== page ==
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[Opinion] Japan’s Quest for a New Constitution

Posted October. 11, 2005 03:02,   


The differences between Korea and Japan are visible even in their national anthems. The Korean anthem, Aegukga, starts with: “Until the East Sea’s waves are dry, and Mt. Baekdu is worn away,” while the Japanese anthem, the Kimigayo, begins: “May thy peaceful reign last long until this tiny stone grows into a massive rock and the moss that covers it is all deep and thick.” They are both hyperboles, but a tiny stone growing into a massive rock is a myth that runs against science and common sense.

Maybe it is possible in Japan where a good deal of volcanoes is still active that tiny stones melt in lava to become a rock. Still, the idea is very Japanese: a country of gods, where people take pride in their unity.

Another difference between the two neighbors is that Japan’s sacred Kimigayo was composed and arranged by two foreigners, Germany’s Franz Eckert and Britain’s William Fenton, along with other Japanese. However, there were no Japanese who protested foreigners creating their country’s song, which would have been the case in Korea.

Myth and practicality, two seemingly inconsistent concepts, coexist in Japan.

The ruling Liberal Democratic Party (LDP) of Japan recently drafted a new preamble to the Japanese constitution. A newly added phrase reads: “In beautiful islands, where waves of the Pacific Ocean and the Sea of Japan break.” The words seem to have been changed to legitimize territorial claims on Dokdo, Korea’s easternmost islets, and the Senkaku archipelago (the Diaoyutais to the Chinese).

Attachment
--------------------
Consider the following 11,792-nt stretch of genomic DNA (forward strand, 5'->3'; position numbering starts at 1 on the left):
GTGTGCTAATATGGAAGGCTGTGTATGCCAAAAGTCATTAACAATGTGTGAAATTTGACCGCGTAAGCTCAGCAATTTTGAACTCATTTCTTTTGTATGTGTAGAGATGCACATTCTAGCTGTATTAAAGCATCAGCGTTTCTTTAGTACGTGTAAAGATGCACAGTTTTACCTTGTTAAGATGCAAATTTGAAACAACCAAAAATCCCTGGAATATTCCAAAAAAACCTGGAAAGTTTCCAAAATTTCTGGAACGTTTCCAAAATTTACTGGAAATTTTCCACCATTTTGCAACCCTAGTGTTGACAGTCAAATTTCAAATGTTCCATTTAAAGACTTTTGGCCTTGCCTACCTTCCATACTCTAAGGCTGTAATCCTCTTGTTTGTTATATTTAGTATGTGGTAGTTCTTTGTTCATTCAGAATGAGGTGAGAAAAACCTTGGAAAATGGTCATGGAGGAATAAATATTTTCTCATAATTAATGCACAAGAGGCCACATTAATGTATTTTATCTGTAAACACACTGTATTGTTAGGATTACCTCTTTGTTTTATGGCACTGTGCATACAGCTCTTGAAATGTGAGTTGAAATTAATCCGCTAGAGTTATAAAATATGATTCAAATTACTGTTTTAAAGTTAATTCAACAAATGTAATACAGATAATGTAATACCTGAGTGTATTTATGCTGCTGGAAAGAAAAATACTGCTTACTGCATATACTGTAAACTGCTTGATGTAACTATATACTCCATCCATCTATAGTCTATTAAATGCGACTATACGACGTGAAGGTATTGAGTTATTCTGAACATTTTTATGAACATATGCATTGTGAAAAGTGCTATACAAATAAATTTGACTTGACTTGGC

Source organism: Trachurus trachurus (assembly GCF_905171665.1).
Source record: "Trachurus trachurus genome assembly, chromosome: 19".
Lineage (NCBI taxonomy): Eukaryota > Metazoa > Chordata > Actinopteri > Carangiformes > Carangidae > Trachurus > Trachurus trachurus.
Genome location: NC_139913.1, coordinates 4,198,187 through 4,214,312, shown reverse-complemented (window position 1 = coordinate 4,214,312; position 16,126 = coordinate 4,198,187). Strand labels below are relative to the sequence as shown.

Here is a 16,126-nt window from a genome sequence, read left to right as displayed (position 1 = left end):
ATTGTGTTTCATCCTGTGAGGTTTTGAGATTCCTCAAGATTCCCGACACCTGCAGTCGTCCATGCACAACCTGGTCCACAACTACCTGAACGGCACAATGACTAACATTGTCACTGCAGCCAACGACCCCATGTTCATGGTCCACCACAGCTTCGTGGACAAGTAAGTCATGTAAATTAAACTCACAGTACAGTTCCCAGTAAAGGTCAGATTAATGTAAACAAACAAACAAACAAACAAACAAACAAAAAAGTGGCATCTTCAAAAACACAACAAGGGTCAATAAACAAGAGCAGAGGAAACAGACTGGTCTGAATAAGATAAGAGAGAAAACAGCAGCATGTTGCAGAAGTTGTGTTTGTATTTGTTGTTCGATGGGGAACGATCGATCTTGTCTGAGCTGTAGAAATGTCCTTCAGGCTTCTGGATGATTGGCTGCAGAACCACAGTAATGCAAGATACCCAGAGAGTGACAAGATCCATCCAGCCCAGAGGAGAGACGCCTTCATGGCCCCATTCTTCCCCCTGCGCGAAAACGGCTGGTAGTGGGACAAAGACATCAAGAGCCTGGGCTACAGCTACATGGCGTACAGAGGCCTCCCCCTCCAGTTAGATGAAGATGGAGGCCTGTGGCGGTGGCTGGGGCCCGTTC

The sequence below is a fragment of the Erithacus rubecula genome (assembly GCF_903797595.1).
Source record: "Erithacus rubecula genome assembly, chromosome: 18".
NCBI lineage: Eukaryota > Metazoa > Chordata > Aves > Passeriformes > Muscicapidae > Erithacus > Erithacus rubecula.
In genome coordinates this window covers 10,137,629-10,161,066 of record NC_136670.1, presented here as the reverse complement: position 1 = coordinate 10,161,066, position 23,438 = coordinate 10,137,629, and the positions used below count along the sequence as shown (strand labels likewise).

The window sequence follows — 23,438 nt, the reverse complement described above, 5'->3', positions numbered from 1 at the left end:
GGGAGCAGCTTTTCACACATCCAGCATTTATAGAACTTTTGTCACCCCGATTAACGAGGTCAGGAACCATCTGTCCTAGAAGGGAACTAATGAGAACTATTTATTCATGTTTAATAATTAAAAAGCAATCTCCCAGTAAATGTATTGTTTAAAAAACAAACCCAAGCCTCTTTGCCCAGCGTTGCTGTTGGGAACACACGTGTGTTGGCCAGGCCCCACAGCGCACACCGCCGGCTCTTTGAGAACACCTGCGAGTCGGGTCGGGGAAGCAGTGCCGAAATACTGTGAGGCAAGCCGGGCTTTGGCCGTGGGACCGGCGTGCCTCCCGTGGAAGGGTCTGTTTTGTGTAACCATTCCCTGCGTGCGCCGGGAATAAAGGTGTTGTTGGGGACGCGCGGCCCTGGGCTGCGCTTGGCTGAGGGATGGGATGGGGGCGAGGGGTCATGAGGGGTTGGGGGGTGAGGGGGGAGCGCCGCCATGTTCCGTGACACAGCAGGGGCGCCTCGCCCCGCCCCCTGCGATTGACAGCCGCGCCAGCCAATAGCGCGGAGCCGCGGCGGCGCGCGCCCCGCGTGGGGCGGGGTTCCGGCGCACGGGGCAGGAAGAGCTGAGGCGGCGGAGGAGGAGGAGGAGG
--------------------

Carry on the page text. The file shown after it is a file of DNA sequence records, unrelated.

“We ensure our country`s independence through the efforts of Japanese nationals who love the country,” is another phrase in the draft which some are saying is language to legitimize the transformation of Japan’s Self-Defense Forces into a standing army.

Former Prime Minister Nakasone Yasuhiro, who heads a subcommittee for drafting a new constitution, proposed the preamble to the LDP.

Nakasone has always supported a revision of the constitution. He actually published a song about a constitutional amendment in 1956. The song is full of provoking lyrics like, “Upholding MacArthur’s constitution is being his servant”; “As long as the constitution exist, so does our surrender”; and “We accepted the constitution with tears, he threatened to end emperor’s reign unless we did so.”

Japan has maintained its pacifist constitution out of regret for waging a war that devastated Asia and brought destruction to its own people. But recently the young Japanese people seem to be forgetful of this. The LDP, with its landslide victory in the last general election, intends to gather tiny stones to build a massive rock: a new constitution. We hope that the rock will not cause woe for its neighbors.

Kim Chung-sik, Editorial Writer, skim@donga.com